UK dentist wins Swedish prize for minimally invasive dentistry
ADDLESTONE, UK: UK dentist Dr Tif Qureshi and his colleague from Oslo, Dr Erik Svendsrud, have recently received the Sverker Prize, which is awarded in memory of Dr Sverker Toreskog, an internationally renowned clinician in the field of minimally invasive dentistry. The Sverker Prize recognises an individual’s commitment to conservative and effective dental techniques.
Qureshi and Svendsrud have been working closely together at IAS Academy, an international faculty that provides mentored education for general dentists. Qureshi is the company’s clinical director and Svendsrud is an IAS mentor for Norwegian dentists. The Sverker Prize jury recognised the continuous efforts of both men to achieve functional smiles in patients without severely damaging the teeth. Both Svendsrud and Qureshi focus on minimally invasive aesthetic dentistry.
“I’m honoured to receive this prestigious award,” Qureshi said. “I have always sought to promote minimally invasive dental techniques and much of the IAS Academy’s teaching focuses on this. Therefore, it is amazing to receive international recognition for this with the Sverker Prize.”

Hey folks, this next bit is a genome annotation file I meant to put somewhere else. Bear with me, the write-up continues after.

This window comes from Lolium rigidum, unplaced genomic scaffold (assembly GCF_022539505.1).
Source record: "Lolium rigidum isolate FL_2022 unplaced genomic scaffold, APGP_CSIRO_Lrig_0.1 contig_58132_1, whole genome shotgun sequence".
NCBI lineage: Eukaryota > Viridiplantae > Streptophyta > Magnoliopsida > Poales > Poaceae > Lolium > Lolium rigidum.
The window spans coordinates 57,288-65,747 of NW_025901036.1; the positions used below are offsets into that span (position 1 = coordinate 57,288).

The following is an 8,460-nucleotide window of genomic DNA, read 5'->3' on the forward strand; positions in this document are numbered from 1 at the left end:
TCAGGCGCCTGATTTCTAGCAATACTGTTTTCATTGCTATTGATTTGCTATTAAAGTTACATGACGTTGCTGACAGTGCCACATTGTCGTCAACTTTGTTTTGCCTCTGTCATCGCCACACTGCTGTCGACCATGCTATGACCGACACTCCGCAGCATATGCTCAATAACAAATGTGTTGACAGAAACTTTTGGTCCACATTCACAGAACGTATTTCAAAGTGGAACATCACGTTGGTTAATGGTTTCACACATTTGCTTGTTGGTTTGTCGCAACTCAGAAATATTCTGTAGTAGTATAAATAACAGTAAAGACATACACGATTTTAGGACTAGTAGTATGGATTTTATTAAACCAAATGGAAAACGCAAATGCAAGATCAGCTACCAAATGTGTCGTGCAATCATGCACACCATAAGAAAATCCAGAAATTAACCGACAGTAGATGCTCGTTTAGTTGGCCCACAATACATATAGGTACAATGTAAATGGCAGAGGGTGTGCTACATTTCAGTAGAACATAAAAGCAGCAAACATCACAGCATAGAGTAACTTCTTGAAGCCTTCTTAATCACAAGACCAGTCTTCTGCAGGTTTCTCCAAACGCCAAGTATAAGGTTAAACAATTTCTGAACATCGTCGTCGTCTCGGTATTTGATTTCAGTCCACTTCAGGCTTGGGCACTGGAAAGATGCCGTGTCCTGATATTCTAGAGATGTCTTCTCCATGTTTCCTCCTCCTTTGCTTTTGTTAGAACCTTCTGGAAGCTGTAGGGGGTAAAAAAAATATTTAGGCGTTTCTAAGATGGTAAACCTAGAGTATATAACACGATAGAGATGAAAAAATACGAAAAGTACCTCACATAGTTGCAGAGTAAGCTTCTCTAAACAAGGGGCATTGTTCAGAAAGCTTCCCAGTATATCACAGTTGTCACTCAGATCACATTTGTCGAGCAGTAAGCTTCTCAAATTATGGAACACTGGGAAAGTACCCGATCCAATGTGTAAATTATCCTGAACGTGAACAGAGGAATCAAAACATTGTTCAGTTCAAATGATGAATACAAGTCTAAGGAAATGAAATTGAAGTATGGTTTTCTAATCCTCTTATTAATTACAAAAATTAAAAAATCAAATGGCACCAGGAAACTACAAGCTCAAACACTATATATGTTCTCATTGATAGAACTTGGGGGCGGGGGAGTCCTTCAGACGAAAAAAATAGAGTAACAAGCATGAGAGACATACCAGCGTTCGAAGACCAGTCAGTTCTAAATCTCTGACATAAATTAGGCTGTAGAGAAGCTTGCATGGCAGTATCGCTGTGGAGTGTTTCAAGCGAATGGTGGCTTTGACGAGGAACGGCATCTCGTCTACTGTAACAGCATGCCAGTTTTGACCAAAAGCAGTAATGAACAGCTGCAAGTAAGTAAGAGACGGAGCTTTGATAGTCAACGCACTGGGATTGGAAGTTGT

In a recent article, the Scandinavian press cited Toreskog’s admiration for Qureshi’s clinical skills and highlighted his focus on minimally invasive dentistry with the align, bleach and bond concept. Qureshi’s dissemination of these dental techniques was one of the reasons he won the award.
Toreskog, the man behind the Sverker Prize, qualified as a dentist in 1960 in Sweden and consequently continued his education at Indiana University in the US for two years, where he first learnt the new concept of metal-ceramic crowns. Toreskog then brought this technique to Scandinavia in 1964. After 1985, Toreskog switched from using metal-ceramic crowns to using thinner bonded porcelain shell crowns, owing to their aestheticism, minimal invasiveness and fewer biological complications.
After his long and successful career as a clinician, Toreskog died of cancer in February 2013. A couple of weeks before his death, he recorded a video at his hospice which summarised his life. By means of this video, he hoped to inspire dentists to change to less invasive procedures.